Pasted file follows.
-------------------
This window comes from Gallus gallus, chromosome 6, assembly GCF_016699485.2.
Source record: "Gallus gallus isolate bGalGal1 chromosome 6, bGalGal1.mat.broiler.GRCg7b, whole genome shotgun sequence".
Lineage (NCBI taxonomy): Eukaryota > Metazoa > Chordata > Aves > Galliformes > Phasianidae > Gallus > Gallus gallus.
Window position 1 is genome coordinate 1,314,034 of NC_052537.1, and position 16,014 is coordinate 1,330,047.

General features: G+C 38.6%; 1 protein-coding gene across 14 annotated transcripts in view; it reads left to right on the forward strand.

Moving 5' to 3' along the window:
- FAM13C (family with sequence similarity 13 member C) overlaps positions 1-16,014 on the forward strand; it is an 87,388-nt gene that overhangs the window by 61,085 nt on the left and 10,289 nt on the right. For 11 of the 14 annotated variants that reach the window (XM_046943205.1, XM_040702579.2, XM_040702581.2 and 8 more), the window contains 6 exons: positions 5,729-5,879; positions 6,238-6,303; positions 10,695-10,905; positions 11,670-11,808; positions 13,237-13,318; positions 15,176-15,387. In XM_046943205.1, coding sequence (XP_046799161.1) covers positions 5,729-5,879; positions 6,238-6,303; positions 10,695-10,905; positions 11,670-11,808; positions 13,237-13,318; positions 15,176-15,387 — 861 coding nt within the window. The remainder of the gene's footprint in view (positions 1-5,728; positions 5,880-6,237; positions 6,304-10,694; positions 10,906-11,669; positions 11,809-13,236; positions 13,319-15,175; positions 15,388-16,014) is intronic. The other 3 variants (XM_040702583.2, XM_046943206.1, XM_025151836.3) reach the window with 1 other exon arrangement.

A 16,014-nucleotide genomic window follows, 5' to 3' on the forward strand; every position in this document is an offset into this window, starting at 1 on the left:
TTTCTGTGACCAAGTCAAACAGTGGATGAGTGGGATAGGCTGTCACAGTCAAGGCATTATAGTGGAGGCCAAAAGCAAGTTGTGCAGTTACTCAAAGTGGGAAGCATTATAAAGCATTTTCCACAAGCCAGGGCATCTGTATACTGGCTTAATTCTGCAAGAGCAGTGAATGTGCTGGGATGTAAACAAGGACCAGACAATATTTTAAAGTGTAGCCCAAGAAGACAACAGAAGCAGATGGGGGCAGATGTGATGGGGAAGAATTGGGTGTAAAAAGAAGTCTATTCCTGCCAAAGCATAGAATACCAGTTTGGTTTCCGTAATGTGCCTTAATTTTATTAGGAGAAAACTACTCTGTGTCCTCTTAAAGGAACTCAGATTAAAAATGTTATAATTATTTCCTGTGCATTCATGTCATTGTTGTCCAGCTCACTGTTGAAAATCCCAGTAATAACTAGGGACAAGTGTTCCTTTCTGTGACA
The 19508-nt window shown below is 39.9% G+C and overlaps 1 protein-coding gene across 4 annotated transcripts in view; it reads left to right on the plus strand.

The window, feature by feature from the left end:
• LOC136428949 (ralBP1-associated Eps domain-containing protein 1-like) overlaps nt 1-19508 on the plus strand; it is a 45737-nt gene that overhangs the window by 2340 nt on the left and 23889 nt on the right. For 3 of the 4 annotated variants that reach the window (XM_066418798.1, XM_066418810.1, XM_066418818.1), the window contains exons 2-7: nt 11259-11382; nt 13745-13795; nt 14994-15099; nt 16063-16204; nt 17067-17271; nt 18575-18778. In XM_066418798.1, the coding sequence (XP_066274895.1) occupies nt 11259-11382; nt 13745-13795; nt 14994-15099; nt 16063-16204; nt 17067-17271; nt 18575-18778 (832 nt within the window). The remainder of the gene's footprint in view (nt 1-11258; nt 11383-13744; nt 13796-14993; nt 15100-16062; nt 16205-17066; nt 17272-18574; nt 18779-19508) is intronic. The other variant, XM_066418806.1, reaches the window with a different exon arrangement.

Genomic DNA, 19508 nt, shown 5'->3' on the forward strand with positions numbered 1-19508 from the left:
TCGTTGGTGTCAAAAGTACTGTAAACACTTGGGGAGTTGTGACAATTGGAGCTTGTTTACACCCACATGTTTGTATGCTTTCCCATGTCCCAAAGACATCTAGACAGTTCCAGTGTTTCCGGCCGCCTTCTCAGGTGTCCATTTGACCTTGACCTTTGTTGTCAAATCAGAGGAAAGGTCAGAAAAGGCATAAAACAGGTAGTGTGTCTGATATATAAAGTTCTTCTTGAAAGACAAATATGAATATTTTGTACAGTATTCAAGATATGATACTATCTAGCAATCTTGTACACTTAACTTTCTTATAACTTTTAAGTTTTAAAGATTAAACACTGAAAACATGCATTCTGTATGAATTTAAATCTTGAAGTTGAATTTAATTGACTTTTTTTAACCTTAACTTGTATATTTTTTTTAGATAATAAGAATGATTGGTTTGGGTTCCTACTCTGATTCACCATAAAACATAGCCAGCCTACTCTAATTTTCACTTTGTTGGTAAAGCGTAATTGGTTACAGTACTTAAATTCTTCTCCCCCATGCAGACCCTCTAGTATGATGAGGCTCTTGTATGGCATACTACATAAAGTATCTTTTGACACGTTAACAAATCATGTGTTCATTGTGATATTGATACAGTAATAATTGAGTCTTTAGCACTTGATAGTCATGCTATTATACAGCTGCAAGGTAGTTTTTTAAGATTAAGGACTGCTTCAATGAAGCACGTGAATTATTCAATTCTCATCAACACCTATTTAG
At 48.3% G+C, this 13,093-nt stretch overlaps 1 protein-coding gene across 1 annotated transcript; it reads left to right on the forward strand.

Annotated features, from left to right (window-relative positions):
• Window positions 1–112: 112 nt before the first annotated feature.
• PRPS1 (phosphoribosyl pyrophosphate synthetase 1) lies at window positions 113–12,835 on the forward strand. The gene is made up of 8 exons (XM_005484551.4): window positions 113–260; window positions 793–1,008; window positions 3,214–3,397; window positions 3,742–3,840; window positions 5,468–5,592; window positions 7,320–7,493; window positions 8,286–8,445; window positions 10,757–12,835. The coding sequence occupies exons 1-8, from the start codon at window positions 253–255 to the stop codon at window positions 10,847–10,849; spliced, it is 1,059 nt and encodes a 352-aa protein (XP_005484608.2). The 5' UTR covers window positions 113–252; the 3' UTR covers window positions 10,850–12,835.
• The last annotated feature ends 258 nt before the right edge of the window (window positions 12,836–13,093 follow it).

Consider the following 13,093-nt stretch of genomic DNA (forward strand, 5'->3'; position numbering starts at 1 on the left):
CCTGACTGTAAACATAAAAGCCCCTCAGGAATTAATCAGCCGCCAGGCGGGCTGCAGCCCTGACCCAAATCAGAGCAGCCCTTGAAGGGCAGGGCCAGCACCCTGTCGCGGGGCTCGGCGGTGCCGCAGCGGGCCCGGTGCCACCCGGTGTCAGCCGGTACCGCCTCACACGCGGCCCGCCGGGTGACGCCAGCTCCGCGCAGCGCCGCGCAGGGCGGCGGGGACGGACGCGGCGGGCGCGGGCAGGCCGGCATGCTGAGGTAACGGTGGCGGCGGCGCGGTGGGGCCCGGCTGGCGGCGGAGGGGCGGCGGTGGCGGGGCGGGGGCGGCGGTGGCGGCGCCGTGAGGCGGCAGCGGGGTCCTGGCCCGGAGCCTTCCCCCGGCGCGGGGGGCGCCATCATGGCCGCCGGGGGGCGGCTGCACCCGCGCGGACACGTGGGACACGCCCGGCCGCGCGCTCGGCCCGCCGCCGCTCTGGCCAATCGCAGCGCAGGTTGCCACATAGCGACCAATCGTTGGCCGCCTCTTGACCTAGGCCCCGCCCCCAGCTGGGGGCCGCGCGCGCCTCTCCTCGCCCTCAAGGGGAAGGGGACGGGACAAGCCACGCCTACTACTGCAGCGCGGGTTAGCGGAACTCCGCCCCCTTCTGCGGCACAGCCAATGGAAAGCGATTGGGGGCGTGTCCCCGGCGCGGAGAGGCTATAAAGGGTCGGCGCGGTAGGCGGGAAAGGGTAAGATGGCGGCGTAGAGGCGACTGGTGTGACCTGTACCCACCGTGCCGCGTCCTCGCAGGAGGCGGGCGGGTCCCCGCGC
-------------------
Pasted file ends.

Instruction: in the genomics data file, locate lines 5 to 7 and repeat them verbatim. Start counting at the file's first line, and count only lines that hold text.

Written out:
General features: G+C 38.6%; 1 protein-coding gene across 14 annotated transcripts in view; it reads left to right on the forward strand.

Moving 5' to 3' along the window:
- FAM13C (family with sequence similarity 13 member C) overlaps positions 1-16,014 on the forward strand; it is an 87,388-nt gene that overhangs the window by 61,085 nt on the left and 10,289 nt on the right. For 11 of the 14 annotated variants that reach the window (XM_046943205.1, XM_040702579.2, XM_040702581.2 and 8 more), the window contains 6 exons: positions 5,729-5,879; positions 6,238-6,303; positions 10,695-10,905; positions 11,670-11,808; positions 13,237-13,318; positions 15,176-15,387. In XM_046943205.1, coding sequence (XP_046799161.1) covers positions 5,729-5,879; positions 6,238-6,303; positions 10,695-10,905; positions 11,670-11,808; positions 13,237-13,318; positions 15,176-15,387 — 861 coding nt within the window. The remainder of the gene's footprint in view (positions 1-5,728; positions 5,880-6,237; positions 6,304-10,694; positions 10,906-11,669; positions 11,809-13,236; positions 13,319-15,175; positions 15,388-16,014) is intronic. The other 3 variants (XM_040702583.2, XM_046943206.1, XM_025151836.3) reach the window with 1 other exon arrangement.